The details of their relationship are shown in beautiful vignettes, filmed in an unfussy straightforward way. Paton is playing video games in the living room as she dyes her hair in the bathroom beyond. She's trying to talk to him but he can barely hear what she is saying, because he is engrossed in the game. A weekend trip to the country involves a failed attempt to have sex in the woods, followed by him teaching her how to ride a bike. The teasing and bantering is constant. When they talk, they really talk. They sit in their backyard, drinking beer, discussing their lives, and considering what they should do next. He needs to take a couple of exams to finish out his degree, so he starts the studying process for that. She's a math whiz and quizzes him on his homework. They practice speaking English together.
With a film like "El Cinco," it is not all that important "what happens." The plot is not "the thing." The film is structured around the time-span of those 8 games he misses during the ban, and each game is listed (where they play, what team they play against) as a chapter-marker. Through that time, Paton starts to grow up. For real, and for the first time. Letting go of soccer will not be easy. There is a sadness struggling to dominate him, the depression he has experienced before. He gets overwhelmed. He loses his car in a big parking garage during an outing to a mall, and, in a heartbreaking moment, dissolves into helpless tears. That's the thing: when you create a situation and characters that feel so alive, so true, the plot loses its ultimate importance. In its own quiet way, "El Cinco" is radical in insisting on what it is about. It is about a marriage in transition, it is about two people trying to figure out who they will be without soccer in their lives, it is about a man trying to let go, and it is about a woman trying to be there for her husband without being a nag about it. (He refuses to do his math homework at one point, and she flips out: "I'm neither a teacher nor a mother. I'm your wife. Get yourself together.")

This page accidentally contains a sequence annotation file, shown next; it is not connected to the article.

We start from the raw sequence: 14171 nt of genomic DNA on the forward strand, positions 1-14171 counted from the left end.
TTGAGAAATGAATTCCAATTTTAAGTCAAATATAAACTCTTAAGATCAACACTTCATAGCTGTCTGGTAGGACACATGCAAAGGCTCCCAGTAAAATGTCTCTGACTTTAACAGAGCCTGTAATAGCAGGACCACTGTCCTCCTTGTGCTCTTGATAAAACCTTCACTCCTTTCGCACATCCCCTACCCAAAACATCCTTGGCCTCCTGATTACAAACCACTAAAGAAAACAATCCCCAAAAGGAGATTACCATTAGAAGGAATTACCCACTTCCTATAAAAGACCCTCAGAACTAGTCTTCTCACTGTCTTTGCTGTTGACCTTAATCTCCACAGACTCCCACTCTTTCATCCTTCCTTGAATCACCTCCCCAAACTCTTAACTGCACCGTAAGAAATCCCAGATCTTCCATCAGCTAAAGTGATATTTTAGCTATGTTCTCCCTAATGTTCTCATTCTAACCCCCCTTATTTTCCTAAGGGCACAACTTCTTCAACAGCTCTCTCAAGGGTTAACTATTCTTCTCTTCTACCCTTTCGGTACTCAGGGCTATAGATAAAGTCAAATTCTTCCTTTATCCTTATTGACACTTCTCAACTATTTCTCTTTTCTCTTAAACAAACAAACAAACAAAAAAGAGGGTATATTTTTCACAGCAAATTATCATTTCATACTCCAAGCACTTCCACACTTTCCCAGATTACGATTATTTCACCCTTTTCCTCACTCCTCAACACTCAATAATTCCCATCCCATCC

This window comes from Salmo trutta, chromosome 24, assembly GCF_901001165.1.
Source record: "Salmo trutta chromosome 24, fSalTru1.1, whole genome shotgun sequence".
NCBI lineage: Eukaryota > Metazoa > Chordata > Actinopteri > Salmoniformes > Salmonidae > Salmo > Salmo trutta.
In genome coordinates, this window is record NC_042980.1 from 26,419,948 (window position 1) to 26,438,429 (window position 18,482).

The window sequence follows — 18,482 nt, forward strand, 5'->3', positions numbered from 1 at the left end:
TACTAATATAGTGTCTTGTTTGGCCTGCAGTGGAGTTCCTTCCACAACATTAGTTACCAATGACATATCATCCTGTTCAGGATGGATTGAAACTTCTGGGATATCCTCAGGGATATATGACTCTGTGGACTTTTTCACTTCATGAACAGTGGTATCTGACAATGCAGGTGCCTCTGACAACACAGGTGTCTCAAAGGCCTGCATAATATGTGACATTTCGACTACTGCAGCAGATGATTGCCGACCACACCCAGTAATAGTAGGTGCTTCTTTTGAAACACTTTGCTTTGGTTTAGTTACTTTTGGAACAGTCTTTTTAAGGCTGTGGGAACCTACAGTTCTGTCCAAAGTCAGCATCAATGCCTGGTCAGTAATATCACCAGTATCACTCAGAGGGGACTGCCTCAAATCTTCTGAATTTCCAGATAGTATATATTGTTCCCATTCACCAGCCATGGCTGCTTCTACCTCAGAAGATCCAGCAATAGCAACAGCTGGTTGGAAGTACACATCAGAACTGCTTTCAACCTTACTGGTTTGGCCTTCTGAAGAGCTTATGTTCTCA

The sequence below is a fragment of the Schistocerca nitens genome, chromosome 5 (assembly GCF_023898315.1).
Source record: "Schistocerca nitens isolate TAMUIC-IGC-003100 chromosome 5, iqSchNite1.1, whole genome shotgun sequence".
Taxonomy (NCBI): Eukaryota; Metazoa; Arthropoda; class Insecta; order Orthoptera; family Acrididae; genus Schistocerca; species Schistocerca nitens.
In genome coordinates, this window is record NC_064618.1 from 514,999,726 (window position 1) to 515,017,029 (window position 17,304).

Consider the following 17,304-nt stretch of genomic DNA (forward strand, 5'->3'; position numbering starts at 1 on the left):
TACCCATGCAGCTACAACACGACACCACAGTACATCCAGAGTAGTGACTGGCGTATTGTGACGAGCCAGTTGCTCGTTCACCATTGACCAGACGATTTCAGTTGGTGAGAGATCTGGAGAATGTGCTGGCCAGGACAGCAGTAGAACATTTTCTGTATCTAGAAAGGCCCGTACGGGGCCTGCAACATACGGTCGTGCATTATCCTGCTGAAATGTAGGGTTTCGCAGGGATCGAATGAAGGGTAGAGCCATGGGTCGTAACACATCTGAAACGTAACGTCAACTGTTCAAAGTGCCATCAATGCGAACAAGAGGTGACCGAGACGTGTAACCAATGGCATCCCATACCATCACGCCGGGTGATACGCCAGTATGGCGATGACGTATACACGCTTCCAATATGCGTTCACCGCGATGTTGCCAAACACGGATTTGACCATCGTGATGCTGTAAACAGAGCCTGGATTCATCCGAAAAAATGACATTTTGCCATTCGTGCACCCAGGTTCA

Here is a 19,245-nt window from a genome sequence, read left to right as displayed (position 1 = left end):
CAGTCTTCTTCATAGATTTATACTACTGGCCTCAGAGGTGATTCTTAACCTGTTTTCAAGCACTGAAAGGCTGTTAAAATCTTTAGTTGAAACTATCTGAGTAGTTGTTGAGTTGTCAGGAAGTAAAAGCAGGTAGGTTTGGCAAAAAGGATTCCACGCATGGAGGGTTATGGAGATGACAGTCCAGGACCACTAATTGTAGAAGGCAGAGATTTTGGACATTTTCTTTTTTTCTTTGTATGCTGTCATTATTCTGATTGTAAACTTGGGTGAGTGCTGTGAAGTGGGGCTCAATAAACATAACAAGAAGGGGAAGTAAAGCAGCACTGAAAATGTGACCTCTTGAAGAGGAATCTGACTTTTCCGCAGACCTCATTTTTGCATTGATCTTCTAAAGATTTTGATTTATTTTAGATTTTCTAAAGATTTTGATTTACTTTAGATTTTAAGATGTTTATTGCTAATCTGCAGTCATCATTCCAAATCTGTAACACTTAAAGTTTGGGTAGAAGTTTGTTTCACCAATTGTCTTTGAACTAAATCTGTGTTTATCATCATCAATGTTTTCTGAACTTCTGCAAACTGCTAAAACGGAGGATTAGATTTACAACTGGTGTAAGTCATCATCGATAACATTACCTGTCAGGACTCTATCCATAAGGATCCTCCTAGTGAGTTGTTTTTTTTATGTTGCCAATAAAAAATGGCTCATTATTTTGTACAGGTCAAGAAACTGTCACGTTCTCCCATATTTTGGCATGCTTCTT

There are so many details to celebrate, so many good scenes, all of them relatively quiet, but insightful, patient. Biniez has a great eye for behavior, an intuitive feeling for the rhythms of conversation, and his two lead actors are superb. In a film that looks and feels like a "sports movie," the biggest cliffhanger moment is not the "big game", but Paton's qualifying math test. It works. All of it works.
By pure coincidence, I met Julieta Zylberberg just last weekend at Ebertfest, held in Champaign-Urbana. She was there with Damián Szifrón's wonderful "Wild Tales", which played on Saturday morning. I had just seen "El Cinco" a couple of days before and got a chance to talk with her about it at the party that ended Ebertfest. She said something which encapsulates the charm of the film (and I paraphrase): "In film, you usually see relationships as they are beginning, or as they are ending. But in "El Cinco" you see a relationship that is already up and running, a relationship that works, although it is also in process, in transition." That was one of Zylberberg's main attractions to the script: this is something you don't see all that often!
Her comment got me thinking. The couple in "El Cinco" have plenty of conflict, but it's not the conflict you normally see in film. There's no infidelity. He does not sneak around on her. She is not a humorless nag. They are not at each other's throats. They're trying to figure things out. Together. Why don't we see more scripts like this? Perhaps there is a sense that if you remove the inherent emotional fireworks of the beginning or the end of a relationship, you will sacrifice drama and tension and interest. "El Cinco" proves that is in no way true.
"El Cinco" is one of the gems of this year's Tribeca Film Festival.
It plays again Thursday, 4/23 at 3:15pm and Saturday, 4/25 at 9:45pm.